2.13 The Linnaean Polynomials: The Linnaean "binomials"—actually, polynomials because some of them have three parts—are a huge body of zoological and botanical terminology—probably numbering well into the early millions by this time—that have been made standard in spelling by international covenant among biological scientists. The covenant is very simple. Provided a proposed new Linnaean name is unique, then however it is spelled on its first appearance in print (including any adventitious errors) is the way it will then be spelled by all who use it afterwards. Even Japanese and Chinese scholars, including those who use the Latin alphabet in no other way, use Latin letters and Linnaean spellings to represent species and/or genera in the text of their own scientific writing…even if that writing is intended only for domestic consumption.

This stern system is called "Linnaean" after the great Swedish naturalist Carl von Linne who proposed this remarkably enduring system of biological nomenclature several centuries ago. Loglan has no choice but to follow it exactly. It is clear that the names of Homo sapiens neanderthalensis, Escherichia coli and Australopithecus afarensis must be at least written identically in all languages…even if they are pronounced in a great variety of ways. Phonological diversity doesn't matter; what matters is that readers will continue to be presented with the same words. So here the job of The Institute is to find a way of pronouncing these letters that is (1) consistent with the phonology of Loglan, (2) modelled on some natural language way of pronouncing these polynomials that is imitable by speakers of the widest possible group of other languages, and (3) does not—as far as can be foretold by examining reasonably large samples—render any two Linnaean words identically in speech. Once that is done, then a way must be devised for transforming the binomials spoken by loglanists into Loglan text that will not cause us to deviate from the audio-visual isomorphism of the language.

As far as pronunciation is concerned, the habits of Romance-speaking scholars, especially Italian and Spanish ones, commend themselves on all three counts. Except for the pronunciation of [C c], Romance pronunciation is consistent with Loglan phonology—which is a phonological close relative—and it employs, like Loglan, a minimum set of widely used phonemes. Moreover, the Spanish and Italian communities of biologists have been pronouncing Linnaean words for several centuries; and it is unlikely that the pronunciation habits they have developed for that purpose produce homonyms with detectable frequency.

First, we will estimate this Romance-based pronunciation pattern; then in Sec. 14, we will consider how isomorphism in the neighborhood of Linnaean words may best be preserved.

2.14 Pronunciation of the Linnaean Polynomials: Here is our current estimate of how an Italian or a Spanish biologist, with some knowledge of how the French, German, English or Slavic proper names that are often celebrated in the polynomials are "really pronounced", as well as some feeling for the spelling peculiarities of Loglan, would try to regularize the pronunciation of the Linnaean vocabulary:-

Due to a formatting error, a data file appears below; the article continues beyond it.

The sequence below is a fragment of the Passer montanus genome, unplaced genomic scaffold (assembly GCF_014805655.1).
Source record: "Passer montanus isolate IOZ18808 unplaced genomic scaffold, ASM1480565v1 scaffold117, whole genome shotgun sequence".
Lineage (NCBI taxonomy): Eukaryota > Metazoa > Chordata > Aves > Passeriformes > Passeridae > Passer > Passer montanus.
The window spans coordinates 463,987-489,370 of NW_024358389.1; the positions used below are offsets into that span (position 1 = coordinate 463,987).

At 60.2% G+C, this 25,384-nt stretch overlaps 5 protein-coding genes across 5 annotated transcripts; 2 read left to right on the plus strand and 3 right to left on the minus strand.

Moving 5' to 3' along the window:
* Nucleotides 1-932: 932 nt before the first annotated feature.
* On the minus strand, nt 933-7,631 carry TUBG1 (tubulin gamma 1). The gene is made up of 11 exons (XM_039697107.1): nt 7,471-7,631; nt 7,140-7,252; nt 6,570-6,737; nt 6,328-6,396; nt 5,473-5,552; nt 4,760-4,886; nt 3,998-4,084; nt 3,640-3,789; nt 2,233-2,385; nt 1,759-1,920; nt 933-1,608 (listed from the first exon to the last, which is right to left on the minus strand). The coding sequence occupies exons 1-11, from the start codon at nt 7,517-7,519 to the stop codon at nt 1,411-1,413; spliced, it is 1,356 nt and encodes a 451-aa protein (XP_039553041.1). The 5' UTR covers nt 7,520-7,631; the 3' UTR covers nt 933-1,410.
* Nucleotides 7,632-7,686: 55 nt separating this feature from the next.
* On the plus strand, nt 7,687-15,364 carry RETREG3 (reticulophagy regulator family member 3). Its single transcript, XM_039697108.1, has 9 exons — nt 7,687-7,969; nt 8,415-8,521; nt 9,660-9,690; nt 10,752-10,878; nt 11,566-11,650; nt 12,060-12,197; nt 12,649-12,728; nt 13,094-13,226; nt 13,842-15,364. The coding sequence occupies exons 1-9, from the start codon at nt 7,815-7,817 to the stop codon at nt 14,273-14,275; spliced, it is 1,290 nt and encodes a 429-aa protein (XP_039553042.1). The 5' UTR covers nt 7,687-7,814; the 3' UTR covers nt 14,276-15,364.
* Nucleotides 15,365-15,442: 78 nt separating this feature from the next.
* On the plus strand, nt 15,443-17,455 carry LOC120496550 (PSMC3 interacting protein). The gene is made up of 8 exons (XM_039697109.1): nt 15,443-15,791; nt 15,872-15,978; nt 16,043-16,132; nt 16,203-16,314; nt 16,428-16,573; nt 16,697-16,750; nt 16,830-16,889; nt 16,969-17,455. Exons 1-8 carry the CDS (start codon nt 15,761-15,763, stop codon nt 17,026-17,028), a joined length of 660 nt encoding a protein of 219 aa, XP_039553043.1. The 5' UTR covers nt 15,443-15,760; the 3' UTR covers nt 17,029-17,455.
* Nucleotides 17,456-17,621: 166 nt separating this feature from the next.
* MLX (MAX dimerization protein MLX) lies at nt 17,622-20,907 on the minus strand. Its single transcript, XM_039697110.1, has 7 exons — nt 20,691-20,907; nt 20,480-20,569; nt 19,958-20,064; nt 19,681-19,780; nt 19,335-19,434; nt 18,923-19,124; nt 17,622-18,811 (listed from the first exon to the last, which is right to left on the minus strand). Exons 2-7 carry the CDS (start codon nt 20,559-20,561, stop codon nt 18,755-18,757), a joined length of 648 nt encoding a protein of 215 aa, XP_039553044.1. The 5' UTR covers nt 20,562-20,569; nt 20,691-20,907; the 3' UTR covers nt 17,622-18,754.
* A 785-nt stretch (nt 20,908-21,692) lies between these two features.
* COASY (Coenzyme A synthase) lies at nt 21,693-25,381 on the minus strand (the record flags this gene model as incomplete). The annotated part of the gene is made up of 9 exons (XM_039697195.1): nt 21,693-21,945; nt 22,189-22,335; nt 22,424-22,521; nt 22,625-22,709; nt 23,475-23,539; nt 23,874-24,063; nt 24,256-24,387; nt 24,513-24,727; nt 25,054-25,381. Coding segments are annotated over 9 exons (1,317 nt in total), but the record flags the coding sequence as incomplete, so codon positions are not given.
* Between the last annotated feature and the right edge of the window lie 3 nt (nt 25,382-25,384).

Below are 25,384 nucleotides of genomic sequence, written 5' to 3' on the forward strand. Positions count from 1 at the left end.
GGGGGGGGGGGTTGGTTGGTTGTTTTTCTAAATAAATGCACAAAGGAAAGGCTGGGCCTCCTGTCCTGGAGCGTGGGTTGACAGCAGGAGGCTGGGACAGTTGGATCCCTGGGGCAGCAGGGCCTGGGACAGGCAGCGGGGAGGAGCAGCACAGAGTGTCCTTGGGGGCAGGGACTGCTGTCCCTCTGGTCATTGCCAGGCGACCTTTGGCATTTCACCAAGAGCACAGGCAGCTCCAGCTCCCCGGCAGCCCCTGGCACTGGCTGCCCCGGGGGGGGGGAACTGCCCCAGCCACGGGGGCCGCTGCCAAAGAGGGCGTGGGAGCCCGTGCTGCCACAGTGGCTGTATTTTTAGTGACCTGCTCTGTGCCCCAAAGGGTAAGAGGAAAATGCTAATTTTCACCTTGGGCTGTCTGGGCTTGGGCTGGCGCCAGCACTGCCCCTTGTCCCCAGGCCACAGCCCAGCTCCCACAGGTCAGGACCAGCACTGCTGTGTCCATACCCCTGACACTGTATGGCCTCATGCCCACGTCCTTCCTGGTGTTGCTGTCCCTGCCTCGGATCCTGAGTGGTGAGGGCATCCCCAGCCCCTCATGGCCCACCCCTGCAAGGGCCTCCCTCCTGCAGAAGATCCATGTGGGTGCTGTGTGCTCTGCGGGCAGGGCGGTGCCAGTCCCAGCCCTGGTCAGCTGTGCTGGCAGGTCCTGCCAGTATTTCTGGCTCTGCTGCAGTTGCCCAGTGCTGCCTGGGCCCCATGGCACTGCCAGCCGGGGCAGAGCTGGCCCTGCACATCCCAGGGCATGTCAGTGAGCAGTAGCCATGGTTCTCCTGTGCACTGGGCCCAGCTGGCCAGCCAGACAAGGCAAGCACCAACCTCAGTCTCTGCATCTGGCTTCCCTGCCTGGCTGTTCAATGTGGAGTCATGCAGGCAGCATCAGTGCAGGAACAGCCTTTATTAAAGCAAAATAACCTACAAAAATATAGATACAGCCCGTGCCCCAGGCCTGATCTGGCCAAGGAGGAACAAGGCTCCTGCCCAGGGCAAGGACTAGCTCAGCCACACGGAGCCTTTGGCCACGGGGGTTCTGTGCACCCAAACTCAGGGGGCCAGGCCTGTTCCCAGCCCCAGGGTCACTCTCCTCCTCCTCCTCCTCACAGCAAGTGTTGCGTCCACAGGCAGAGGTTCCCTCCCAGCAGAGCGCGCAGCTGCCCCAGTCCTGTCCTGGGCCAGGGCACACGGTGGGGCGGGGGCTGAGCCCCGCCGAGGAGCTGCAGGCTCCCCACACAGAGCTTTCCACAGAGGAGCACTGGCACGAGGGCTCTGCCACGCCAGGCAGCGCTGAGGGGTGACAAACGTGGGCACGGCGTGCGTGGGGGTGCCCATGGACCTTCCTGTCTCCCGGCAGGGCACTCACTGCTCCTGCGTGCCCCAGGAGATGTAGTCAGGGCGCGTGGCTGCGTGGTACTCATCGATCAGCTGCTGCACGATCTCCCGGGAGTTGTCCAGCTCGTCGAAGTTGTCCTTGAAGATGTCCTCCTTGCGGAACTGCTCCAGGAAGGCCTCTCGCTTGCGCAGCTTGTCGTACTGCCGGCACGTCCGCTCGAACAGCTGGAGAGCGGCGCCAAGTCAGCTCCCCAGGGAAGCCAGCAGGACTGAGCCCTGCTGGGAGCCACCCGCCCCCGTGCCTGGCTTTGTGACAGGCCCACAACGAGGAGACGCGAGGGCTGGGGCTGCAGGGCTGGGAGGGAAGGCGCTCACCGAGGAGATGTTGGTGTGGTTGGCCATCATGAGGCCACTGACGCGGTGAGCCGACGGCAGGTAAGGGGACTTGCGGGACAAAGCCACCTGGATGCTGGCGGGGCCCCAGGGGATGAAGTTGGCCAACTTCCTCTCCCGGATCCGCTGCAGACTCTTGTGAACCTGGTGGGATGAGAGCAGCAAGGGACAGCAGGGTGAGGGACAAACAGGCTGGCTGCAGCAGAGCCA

We suppose that such a scholar will pronounce every letter and letter combination as in standard Loglan except these:-

[ae] (pronounced as Loglan)












[c] before [a o u] or C not h


[ch] initially & finally



[ch] medially except in [sch]


[ea] except final & in [eau]
























[h] before any C
















[p] before [n s t]















[w] before V



[x] initially


[x] non-initially





Note that, in deference to our Loglan habits, our standard-setting Romance-speaking scholar will pronounce [C c] before [e i y] as Loglan /c/, that is, as written, and as /k/ elsewhere. Thus 'Cephalopoda' is to be pronounced (sheh-faa-loh-POHD-aa), while 'Coelenterata' is pronounced (koh-len-tehr-AAT-aa). This follows half the European custom of pronouncing [c] before "strong vowels" ([a o u]) like Loglan /k/, and before "weak vowels" ([e i y]) like /s/. Instead of /s/ we will ask our standard-setter to use our "native" Loglan /c/.

Double consonants, that is, pairs of identical consonant letters, will be pronounced as if they were a single instance of that consonant.

2.15 Writing Linnaean Names: Once Linnaean names are being pronounced in a standard way by loglanists, then the problem arises of how to furnish Loglan readers with clear indications of which names are Linnaean in a given text. Since some Linnaean names are vowel-final (Homo) and some are not (sapiens), their endings cannot be our clue; and while we are obliged like the rest of the scientific community to italicize, bold or underline Linnaean names in text, even these textual indications are not unique and are in any case difficult to represent unequivocally in speech. So in the interests of preserving isomorphism, a special Linnaean name operator is required. Instead of la we will use laa (LAA-aa) for announcing Linnaean names. We will further specify that laa always be followed by a pause in speech and that Linnaean names never be used without this operator, that is, as vocatives. (So you may not address your visitor as *Hoi Canis lupus even though da is one.)